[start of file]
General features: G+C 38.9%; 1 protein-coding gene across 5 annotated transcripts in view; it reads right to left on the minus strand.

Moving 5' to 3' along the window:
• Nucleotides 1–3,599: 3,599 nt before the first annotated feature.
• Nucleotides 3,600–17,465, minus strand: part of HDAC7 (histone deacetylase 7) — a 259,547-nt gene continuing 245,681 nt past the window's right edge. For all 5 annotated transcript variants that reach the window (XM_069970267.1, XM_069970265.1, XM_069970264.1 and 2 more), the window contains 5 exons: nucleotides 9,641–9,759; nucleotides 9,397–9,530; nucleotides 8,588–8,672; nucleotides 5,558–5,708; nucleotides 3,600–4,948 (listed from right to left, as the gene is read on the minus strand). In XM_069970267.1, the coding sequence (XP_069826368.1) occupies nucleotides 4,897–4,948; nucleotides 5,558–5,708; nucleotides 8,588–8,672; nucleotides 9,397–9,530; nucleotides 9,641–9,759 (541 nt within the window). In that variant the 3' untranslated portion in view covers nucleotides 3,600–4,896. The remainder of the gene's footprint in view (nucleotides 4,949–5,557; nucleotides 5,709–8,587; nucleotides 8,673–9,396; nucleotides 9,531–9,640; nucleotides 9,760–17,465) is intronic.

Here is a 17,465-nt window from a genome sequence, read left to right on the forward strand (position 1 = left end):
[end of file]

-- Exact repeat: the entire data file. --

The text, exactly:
General features: G+C 38.9%; 1 protein-coding gene across 5 annotated transcripts in view; it reads right to left on the minus strand.

Moving 5' to 3' along the window:
• Nucleotides 1–3,599: 3,599 nt before the first annotated feature.
• Nucleotides 3,600–17,465, minus strand: part of HDAC7 (histone deacetylase 7) — a 259,547-nt gene continuing 245,681 nt past the window's right edge. For all 5 annotated transcript variants that reach the window (XM_069970267.1, XM_069970265.1, XM_069970264.1 and 2 more), the window contains 5 exons: nucleotides 9,641–9,759; nucleotides 9,397–9,530; nucleotides 8,588–8,672; nucleotides 5,558–5,708; nucleotides 3,600–4,948 (listed from right to left, as the gene is read on the minus strand). In XM_069970267.1, the coding sequence (XP_069826368.1) occupies nucleotides 4,897–4,948; nucleotides 5,558–5,708; nucleotides 8,588–8,672; nucleotides 9,397–9,530; nucleotides 9,641–9,759 (541 nt within the window). In that variant the 3' untranslated portion in view covers nucleotides 3,600–4,896. The remainder of the gene's footprint in view (nucleotides 4,949–5,557; nucleotides 5,709–8,587; nucleotides 8,673–9,396; nucleotides 9,531–9,640; nucleotides 9,760–17,465) is intronic.

Here is a 17,465-nt window from a genome sequence, read left to right on the forward strand (position 1 = left end):